It is hard to turn on the TV now without one politician or another telling us what the ‘British people’ want from Brexit.
On one side, one argues that only leaving the single market will fulfill the will of the public – and that anything else would be a betrayal of the referendum result.
Shortly afterwards another will appear – stating categorically that voters want to stay in the single market to protect jobs (this week’s ‘Single Market summit’ appeared to be a reflection of that).
A million and one things have been read into the referendum result since June 2016 – from our views on the Northern Ireland border to the European Convention on Human Rights.
When these assumptions are made, it’s often a struggle to find the evidence. After all, many of the issues have only been debated after the referendum 18 months ago – the last time large numbers have been able to express their will on Brexit specifically.
Our democracy is grounded in the principle of elected officials representing the wants and needs of their constituents.
But when there is an issue as vital as Brexit, it is essential that what people desire is genuinely understood – and that there’s a chance for meaningful, informed discussion.
Polls are woefully insufficient in this regard. Snapshot results – while sometimes helpful – often oversimplify answers to what are complex problems, squeezing huge issues into a ‘yes/no’ binary.
There is however, another way – one which doesn’t second-guess the public.
Over two weekends in September last year, 50 people were selected at random – but in a way that ensured they reflected the socio-demographic characteristics of the EU vote and how people voted – to take part in the Citizens’ Assembly on Brexit.
During the first weekend, the members heard from diverse experts and received balanced briefing papers vetted by an Advisory Board, which featured experts in how to give balanced information on controversial policy issues.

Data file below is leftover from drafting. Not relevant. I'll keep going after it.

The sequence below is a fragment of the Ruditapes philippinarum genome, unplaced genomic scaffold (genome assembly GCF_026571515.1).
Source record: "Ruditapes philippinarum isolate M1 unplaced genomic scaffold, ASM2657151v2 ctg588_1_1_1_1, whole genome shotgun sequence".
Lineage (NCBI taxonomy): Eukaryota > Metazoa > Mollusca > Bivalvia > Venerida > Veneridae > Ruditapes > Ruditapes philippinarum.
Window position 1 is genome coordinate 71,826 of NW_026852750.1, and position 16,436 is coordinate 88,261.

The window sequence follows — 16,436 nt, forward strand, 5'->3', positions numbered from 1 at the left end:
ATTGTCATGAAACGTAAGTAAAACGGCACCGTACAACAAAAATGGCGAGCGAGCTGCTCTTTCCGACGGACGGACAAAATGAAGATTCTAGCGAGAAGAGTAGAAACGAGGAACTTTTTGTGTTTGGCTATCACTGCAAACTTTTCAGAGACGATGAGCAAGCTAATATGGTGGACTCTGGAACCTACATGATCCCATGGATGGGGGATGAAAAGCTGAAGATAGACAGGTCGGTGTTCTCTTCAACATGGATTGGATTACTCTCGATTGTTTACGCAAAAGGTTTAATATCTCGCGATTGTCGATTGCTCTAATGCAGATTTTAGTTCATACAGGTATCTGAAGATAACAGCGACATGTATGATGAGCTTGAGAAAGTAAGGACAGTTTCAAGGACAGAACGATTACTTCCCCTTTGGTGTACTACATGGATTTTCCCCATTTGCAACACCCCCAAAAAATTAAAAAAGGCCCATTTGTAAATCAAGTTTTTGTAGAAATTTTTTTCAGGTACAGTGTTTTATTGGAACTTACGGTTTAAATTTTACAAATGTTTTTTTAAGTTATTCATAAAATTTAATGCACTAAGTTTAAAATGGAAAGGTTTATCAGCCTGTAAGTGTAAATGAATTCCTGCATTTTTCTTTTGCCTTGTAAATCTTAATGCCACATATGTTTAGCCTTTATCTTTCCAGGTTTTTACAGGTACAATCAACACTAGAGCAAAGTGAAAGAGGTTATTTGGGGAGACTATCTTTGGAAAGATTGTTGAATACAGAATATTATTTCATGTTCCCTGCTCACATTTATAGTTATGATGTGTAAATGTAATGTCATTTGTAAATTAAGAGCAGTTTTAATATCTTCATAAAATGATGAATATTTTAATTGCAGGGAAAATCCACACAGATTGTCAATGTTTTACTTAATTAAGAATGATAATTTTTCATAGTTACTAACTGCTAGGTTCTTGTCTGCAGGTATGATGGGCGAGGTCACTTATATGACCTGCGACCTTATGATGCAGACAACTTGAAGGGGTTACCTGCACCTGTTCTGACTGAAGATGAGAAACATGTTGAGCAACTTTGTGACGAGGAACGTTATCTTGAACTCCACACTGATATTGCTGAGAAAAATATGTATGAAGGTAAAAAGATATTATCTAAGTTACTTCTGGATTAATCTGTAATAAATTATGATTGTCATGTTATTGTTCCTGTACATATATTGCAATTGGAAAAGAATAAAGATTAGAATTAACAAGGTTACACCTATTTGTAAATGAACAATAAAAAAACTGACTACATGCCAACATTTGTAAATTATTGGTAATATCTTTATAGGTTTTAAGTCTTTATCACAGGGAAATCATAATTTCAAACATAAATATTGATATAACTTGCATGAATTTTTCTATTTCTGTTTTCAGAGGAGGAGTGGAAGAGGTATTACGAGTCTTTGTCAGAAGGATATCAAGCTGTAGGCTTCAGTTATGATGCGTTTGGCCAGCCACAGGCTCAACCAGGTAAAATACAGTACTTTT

Then, over the second weekend, those same members discussed and debated the issues in depth, before coming to specific decisions on trade and migration policy (read the final report here).
The Assembly showed that UK citizens are willing and able to learn, then deliberate, and then reach recommendations on complex issues –something which the principle of trial by jury in our justice system has been proving for centuries.
Reflecting on the Assembly’s first weekend in a blog post for the Electoral Reform Society, the project’s director, Alan Renwick, wrote about what he learned:
“[It] reminded me never to underestimate the willingness and ability of members of the public to engage with complex political questions.
“Our political system leaves many people feeling unable to play an effective role. But if we structure political discussions so that people have the time and resources to learn about, discuss, and reflect on the issues and ways forward – they do a fantastic job.”
Being told by those in Westminster that you believe one thing, when you actually think another, or simply don’t know yet, can be highly frustrating and contributes to mistrust in those wielding political power.
Rather than continually trying to second-guess what the electorate thinks on this issue or that, it would be better if politicians were to go straight to the source.